Zimbabwe Teachers’ Association (Zimta) has berated the intended Civil Service Commission survey to determine how many civil servants agree to the stands-for–bonus option, claiming that the exercise would only scuttle the process of dialogue.
by STAFF REPORTER
In a statement, Zimta, the largest teachers’ union, said pronouncements by Public Service, Labour and Social Welfare minister Prisca Mupfumira were both “misleading” and undermined the National Joint Negotiating Council as an institution.
“She previously issued a statement to postpone a meeting between government and unions citing other commitments, which have turned out to be a subversion of the process of dialogue,” Zimta said.
The union said it had been“dismayed” by media reports that quoted Mupfumira, as saying that government‘s decision on bonuses would be informed by the Civil Service Commission’s findings.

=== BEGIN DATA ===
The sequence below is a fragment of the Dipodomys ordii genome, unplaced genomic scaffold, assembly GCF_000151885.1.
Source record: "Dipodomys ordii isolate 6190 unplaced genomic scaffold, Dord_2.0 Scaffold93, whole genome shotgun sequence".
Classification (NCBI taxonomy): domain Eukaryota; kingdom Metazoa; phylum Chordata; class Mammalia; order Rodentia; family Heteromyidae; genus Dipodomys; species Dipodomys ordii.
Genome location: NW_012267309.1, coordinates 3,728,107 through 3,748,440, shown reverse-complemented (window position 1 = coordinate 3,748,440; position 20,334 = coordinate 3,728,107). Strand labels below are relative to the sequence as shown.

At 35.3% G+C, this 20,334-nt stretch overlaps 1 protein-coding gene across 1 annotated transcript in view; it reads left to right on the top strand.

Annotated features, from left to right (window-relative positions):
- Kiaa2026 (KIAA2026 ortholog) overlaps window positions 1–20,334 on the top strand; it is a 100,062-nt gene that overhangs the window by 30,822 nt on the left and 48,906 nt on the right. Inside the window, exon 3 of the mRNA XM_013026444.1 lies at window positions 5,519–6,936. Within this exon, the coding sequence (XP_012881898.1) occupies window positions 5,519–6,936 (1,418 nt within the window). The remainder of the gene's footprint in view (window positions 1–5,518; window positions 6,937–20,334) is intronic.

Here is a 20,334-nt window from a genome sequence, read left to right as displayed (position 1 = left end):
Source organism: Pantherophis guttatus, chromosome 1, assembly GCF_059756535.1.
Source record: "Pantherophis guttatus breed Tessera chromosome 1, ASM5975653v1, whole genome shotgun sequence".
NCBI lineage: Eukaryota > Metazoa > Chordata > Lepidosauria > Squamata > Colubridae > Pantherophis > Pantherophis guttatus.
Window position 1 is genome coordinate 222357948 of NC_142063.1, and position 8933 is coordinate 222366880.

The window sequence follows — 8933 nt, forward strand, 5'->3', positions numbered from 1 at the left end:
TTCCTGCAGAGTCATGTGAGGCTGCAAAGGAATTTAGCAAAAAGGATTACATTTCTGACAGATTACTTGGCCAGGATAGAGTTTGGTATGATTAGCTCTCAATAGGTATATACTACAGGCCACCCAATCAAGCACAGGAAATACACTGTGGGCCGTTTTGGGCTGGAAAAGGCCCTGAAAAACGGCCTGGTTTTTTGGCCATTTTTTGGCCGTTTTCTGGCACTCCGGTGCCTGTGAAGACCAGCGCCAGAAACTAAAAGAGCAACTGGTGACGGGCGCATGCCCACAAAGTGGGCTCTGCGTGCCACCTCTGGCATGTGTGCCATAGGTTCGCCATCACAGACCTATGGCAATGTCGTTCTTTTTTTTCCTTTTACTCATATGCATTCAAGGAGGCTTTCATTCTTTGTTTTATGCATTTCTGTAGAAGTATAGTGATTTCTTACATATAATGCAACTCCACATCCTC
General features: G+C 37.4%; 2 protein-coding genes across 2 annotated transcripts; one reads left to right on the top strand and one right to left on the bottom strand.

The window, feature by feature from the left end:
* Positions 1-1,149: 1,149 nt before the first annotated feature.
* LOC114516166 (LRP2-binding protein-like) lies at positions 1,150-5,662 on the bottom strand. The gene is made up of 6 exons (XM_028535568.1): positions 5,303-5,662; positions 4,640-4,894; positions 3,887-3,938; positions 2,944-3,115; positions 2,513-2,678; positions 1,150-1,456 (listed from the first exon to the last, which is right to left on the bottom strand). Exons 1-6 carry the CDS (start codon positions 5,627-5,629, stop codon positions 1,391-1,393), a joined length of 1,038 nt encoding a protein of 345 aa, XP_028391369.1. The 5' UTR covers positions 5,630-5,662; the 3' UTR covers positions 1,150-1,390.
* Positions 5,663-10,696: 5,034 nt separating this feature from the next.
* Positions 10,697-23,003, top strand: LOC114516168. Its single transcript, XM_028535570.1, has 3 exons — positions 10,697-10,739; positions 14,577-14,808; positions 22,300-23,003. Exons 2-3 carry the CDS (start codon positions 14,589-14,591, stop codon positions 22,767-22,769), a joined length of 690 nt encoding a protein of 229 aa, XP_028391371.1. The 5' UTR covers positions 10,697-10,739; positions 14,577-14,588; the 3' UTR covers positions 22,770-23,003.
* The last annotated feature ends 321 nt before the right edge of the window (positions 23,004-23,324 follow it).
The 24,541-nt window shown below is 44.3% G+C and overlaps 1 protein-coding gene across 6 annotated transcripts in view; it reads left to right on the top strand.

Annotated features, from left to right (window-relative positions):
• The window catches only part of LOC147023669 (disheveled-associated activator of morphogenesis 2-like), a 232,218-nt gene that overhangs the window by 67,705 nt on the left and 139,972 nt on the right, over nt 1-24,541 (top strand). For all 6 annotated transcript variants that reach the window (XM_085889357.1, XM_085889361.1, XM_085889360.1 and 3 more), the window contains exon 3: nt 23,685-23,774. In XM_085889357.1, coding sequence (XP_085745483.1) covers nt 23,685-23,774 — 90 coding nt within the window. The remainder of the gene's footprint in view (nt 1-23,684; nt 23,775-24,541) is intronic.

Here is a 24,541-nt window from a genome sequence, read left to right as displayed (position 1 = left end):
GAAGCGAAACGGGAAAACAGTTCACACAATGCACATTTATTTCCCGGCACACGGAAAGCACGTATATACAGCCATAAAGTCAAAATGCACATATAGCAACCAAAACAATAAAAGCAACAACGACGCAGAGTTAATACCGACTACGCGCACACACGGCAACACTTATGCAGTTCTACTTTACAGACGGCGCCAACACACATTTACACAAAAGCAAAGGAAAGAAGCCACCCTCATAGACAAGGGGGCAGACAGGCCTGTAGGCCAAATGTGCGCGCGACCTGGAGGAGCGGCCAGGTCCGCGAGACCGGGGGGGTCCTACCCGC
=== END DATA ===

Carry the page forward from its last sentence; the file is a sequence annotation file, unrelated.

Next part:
“By engaging in this survey, the minister is clearly undermining the principles of utmost good faith in the social dialogue processes,” the association said.
Zimta also said Mupfumira’s actions demonstrated clear disregard of bona fide trade union representatives in the social dialogue process.
Meanwhile, the union has reiterated that its members prefer cash and not the other options offered.
“We have sufficiently consulted our membership and have been appropriately advised to demand for payment of 2016 bonuses in cash,” Zimta said.
Mupfumira reportedly said some civil servants had actually approached her office, saying they preferred stands.
This, she said, had prompted her to institute a survey to determine how many really wanted that option before making a decision, which would be based on the findings.